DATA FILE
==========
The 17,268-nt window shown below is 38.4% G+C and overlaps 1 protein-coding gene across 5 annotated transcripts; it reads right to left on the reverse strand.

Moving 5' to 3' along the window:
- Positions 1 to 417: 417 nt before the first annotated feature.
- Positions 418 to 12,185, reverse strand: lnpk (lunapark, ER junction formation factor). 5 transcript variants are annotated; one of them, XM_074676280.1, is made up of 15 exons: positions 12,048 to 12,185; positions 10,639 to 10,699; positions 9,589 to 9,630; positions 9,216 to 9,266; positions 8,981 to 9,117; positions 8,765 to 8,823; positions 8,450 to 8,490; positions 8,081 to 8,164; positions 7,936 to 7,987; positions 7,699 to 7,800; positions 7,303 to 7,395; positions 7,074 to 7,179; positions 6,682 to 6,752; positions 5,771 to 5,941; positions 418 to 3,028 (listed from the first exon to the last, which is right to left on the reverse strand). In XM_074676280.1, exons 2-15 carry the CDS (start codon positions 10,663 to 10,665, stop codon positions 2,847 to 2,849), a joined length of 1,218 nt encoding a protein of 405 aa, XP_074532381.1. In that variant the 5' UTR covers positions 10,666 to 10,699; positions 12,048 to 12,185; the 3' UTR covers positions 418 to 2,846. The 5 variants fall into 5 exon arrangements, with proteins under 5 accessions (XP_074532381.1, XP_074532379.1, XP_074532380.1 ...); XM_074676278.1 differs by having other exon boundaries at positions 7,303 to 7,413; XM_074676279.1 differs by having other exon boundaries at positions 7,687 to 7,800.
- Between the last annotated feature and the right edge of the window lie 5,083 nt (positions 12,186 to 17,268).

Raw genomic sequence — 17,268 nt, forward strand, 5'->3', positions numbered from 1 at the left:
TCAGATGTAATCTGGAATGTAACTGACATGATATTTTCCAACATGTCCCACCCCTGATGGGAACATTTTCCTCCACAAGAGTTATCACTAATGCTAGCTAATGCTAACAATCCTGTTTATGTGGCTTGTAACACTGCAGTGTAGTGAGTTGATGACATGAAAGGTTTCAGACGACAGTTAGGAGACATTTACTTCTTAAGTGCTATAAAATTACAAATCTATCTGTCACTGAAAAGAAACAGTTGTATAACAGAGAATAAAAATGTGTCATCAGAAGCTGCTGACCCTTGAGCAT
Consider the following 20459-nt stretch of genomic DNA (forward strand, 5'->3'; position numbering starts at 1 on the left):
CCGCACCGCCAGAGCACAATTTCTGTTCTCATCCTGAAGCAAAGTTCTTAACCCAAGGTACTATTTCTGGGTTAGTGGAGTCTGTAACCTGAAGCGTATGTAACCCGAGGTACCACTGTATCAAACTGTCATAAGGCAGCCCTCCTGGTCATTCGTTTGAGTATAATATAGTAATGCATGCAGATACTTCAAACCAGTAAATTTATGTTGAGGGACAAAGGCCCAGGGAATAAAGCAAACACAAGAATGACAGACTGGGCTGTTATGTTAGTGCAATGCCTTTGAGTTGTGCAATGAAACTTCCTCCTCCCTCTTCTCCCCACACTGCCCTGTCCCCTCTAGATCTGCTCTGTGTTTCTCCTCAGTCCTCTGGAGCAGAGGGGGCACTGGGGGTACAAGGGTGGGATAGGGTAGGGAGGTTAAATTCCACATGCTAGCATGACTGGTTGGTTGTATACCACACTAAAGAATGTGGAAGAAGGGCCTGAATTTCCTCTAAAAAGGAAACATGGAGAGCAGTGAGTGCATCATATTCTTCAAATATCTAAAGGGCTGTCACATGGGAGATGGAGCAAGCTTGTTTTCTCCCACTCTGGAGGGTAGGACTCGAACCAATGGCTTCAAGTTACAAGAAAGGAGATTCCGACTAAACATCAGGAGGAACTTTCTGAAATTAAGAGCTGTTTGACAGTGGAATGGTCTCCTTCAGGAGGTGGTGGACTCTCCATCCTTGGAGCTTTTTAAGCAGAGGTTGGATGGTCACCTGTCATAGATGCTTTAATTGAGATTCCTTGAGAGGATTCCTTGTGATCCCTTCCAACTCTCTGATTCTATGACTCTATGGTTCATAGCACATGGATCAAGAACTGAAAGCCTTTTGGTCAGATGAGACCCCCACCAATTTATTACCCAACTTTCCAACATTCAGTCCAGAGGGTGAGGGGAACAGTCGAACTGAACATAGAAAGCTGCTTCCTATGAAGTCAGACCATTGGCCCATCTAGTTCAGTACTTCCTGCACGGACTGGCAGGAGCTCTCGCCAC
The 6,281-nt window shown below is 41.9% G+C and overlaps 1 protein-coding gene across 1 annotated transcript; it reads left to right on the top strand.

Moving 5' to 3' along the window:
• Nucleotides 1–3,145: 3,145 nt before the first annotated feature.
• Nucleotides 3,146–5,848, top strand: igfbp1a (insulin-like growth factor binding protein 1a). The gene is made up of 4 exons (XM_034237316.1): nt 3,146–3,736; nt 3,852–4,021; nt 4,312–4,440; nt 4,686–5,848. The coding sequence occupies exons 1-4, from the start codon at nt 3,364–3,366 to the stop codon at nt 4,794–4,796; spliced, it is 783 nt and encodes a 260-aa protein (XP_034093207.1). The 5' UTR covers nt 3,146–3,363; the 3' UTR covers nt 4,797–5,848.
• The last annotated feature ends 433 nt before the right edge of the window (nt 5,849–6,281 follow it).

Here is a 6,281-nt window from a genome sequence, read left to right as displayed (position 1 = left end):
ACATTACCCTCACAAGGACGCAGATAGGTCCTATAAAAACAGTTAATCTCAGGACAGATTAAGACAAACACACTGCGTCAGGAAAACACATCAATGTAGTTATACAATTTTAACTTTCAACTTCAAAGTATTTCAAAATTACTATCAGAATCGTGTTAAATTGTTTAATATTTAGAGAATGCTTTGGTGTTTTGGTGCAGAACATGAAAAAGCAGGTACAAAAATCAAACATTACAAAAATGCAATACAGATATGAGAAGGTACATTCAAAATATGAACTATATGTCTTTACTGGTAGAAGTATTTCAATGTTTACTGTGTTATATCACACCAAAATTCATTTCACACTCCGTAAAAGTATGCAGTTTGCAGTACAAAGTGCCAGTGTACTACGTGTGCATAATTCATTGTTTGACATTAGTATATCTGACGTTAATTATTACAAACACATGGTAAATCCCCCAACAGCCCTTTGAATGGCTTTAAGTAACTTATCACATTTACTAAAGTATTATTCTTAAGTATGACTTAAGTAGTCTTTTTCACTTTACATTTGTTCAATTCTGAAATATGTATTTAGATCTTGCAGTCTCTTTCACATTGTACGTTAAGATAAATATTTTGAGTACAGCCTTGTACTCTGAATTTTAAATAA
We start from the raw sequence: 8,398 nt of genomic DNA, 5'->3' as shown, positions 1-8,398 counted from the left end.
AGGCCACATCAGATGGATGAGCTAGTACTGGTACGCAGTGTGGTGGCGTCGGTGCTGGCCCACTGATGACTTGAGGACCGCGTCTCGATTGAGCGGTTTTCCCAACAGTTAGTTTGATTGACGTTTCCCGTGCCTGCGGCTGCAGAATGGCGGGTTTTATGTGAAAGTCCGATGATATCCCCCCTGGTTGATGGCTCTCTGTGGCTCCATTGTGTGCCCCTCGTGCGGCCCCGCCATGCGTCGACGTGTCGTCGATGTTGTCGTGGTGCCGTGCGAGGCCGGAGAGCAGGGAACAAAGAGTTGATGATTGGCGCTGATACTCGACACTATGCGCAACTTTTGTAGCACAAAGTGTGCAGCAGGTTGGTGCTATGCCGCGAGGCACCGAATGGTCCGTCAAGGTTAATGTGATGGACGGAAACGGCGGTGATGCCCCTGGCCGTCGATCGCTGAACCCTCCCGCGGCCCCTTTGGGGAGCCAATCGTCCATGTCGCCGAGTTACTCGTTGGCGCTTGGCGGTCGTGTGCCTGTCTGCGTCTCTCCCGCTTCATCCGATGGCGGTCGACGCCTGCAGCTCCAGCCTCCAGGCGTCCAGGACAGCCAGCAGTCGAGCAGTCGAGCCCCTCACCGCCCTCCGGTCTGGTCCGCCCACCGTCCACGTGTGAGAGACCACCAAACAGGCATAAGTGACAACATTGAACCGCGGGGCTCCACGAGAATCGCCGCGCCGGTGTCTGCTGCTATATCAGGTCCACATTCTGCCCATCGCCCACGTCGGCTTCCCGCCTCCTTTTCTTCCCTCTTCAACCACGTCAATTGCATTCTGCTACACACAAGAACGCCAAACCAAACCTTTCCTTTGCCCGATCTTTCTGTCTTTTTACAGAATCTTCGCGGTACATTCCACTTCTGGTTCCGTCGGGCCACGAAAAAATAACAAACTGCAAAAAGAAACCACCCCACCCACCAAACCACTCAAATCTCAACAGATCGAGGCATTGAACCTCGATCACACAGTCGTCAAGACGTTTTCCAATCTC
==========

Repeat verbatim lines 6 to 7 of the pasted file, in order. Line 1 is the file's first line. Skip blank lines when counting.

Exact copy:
Raw genomic sequence — 17,268 nt, forward strand, 5'->3', positions numbered from 1 at the left:
TCAGATGTAATCTGGAATGTAACTGACATGATATTTTCCAACATGTCCCACCCCTGATGGGAACATTTTCCTCCACAAGAGTTATCACTAATGCTAGCTAATGCTAACAATCCTGTTTATGTGGCTTGTAACACTGCAGTGTAGTGAGTTGATGACATGAAAGGTTTCAGACGACAGTTAGGAGACATTTACTTCTTAAGTGCTATAAAATTACAAATCTATCTGTCACTGAAAAGAAACAGTTGTATAACAGAGAATAAAAATGTGTCATCAGAAGCTGCTGACCCTTGAGCAT